A Good Offense is the Best Defense … Unless It’s Not Good Enough
Previously on this blog, I discussed the lawsuit filed by Robin Thicke and Pharrell Williams against the heirs to the estate of Marvin Gaye. In the lawsuit, Thicke and Williams sought a declaratory judgment that their hit song, Blurred Lines, did not infringe upon Marvin Gaye’s Got to Give it Up. As I then noted, by seeking a declaratory judgment rather than waiting for the heirs to sue, the case was an example of how sometimes the best defense is a good offense.
However, as Thicke and Williams learned, a good offense is no defense at all if the other side has a better one. Rather than settle the case out of court (which many claimed was a mistake), Thicke and Williams took the matter to trial. Last month, the jury sided with the heirs of Gaye’s estate, finding that the song Blurred Lines did indeed borrow elements from Gaye’s classic hit. The result was a $7.4 million judgment to the heirs.
Although the facts are unique, the case provides valuable lessons for all litigants. First, no matter how strong you think your case, trial by jury is risky. Here, all accounts suggest that Williams and Thicke were winning the case up to trial. They had also obtained a key ruling that excluded the full recorded version of Gaye’s hit; instead, the jury heard recordings containing only elements from the sheet music used to obtain the copyright. But as we now know, these victorious battles did not win the war.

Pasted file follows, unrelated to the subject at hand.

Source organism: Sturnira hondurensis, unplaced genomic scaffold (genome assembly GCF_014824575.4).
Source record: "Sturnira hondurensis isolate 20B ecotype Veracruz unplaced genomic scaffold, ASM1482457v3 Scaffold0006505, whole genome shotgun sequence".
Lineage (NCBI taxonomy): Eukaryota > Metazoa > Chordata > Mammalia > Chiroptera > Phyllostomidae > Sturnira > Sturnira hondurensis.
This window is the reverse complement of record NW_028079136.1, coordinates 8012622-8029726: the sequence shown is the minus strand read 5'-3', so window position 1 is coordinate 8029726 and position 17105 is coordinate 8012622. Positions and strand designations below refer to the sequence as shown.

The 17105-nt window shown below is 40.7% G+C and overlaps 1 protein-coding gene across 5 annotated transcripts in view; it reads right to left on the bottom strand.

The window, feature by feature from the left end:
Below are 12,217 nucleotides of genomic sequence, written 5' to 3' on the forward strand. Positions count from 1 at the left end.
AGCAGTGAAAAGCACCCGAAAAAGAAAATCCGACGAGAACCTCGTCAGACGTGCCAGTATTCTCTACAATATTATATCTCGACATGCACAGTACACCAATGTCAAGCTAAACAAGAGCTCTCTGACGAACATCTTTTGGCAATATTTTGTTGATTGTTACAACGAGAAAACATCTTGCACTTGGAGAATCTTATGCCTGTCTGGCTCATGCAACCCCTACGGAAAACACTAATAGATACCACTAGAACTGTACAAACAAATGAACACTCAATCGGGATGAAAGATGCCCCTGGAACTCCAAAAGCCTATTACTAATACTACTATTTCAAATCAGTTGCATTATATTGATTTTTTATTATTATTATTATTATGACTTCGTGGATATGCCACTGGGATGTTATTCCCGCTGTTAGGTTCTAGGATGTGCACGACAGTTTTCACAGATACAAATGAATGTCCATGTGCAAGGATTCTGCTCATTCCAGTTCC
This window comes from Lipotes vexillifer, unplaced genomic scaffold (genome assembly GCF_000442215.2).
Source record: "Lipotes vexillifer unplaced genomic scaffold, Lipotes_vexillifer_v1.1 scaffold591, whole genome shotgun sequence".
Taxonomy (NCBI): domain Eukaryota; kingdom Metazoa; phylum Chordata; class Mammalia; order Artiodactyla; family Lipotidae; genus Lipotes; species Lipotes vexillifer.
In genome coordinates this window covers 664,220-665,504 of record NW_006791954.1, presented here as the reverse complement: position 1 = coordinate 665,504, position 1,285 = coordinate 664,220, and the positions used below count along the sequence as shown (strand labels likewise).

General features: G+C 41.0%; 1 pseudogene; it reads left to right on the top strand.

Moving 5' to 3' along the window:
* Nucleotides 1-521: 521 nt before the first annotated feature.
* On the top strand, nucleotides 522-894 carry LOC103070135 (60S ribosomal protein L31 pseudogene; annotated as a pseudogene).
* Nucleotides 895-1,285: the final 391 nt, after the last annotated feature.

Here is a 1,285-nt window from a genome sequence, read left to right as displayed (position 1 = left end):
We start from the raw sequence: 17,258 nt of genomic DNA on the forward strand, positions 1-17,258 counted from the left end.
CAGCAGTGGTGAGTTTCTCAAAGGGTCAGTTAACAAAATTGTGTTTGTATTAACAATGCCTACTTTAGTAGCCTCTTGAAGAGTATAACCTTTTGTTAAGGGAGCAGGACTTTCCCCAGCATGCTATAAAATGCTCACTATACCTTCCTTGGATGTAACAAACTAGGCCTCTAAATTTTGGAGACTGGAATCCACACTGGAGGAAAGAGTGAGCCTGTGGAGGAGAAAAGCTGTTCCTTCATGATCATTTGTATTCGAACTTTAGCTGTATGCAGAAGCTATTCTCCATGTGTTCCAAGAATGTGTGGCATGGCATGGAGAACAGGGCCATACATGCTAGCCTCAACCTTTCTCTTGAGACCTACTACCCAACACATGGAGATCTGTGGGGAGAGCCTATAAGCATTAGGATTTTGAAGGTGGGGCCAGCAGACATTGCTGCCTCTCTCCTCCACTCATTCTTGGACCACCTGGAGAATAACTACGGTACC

Second, in considering the risks of trial, parties should consider the collateral costs that will be incurred even if they win. For instance, the Blurred Lines litigation disclosed facts that Williams, Thicke, and the record industry likely would have preferred to remain private. Among other things, we learned that Williams and Thicke earned approximately $5 million each on the song; the amount musicians earn from recorded songs is generally not made public. We also learned that Williams was the song’s primary author, contrary to Thicke’s prior assertions.
Given the inevitable disclosure of such facts, as well as the risk posed by a jury trial, it is surprising the case did not settle short of trial. Lawsuits like this one are common; but like most litigation, most of them do settle. (For instance, singer Sam Smith recently settled a similar claim by Tom Petty regarding Smith’s hit song, Stay With Me.) The Blurred Lines litigation reminds us why.